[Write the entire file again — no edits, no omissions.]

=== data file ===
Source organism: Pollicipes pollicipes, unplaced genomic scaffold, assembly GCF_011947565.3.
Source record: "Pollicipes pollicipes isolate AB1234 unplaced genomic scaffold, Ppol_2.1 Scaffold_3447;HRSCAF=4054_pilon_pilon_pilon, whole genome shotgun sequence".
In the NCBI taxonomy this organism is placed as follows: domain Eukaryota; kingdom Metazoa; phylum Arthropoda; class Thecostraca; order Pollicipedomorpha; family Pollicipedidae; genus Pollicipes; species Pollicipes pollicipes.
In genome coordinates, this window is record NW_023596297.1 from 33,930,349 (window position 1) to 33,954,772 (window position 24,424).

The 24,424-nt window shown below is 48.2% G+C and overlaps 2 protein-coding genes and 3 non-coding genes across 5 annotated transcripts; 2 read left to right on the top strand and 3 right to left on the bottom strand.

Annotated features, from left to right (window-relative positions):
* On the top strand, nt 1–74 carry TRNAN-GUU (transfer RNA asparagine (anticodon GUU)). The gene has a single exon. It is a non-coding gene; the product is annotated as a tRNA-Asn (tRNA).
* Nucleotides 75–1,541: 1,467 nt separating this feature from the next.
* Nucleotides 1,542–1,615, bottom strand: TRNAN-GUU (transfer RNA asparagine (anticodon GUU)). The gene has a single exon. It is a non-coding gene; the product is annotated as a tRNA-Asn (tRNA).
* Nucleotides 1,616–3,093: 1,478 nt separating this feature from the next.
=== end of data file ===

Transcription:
Source organism: Pollicipes pollicipes, unplaced genomic scaffold, assembly GCF_011947565.3.
Source record: "Pollicipes pollicipes isolate AB1234 unplaced genomic scaffold, Ppol_2.1 Scaffold_3447;HRSCAF=4054_pilon_pilon_pilon, whole genome shotgun sequence".
In the NCBI taxonomy this organism is placed as follows: domain Eukaryota; kingdom Metazoa; phylum Arthropoda; class Thecostraca; order Pollicipedomorpha; family Pollicipedidae; genus Pollicipes; species Pollicipes pollicipes.
In genome coordinates, this window is record NW_023596297.1 from 33,930,349 (window position 1) to 33,954,772 (window position 24,424).

The 24,424-nt window shown below is 48.2% G+C and overlaps 2 protein-coding genes and 3 non-coding genes across 5 annotated transcripts; 2 read left to right on the top strand and 3 right to left on the bottom strand.

Annotated features, from left to right (window-relative positions):
* On the top strand, nt 1–74 carry TRNAN-GUU (transfer RNA asparagine (anticodon GUU)). The gene has a single exon. It is a non-coding gene; the product is annotated as a tRNA-Asn (tRNA).
* Nucleotides 75–1,541: 1,467 nt separating this feature from the next.
* Nucleotides 1,542–1,615, bottom strand: TRNAN-GUU (transfer RNA asparagine (anticodon GUU)). The gene has a single exon. It is a non-coding gene; the product is annotated as a tRNA-Asn (tRNA).
* Nucleotides 1,616–3,093: 1,478 nt separating this feature from the next.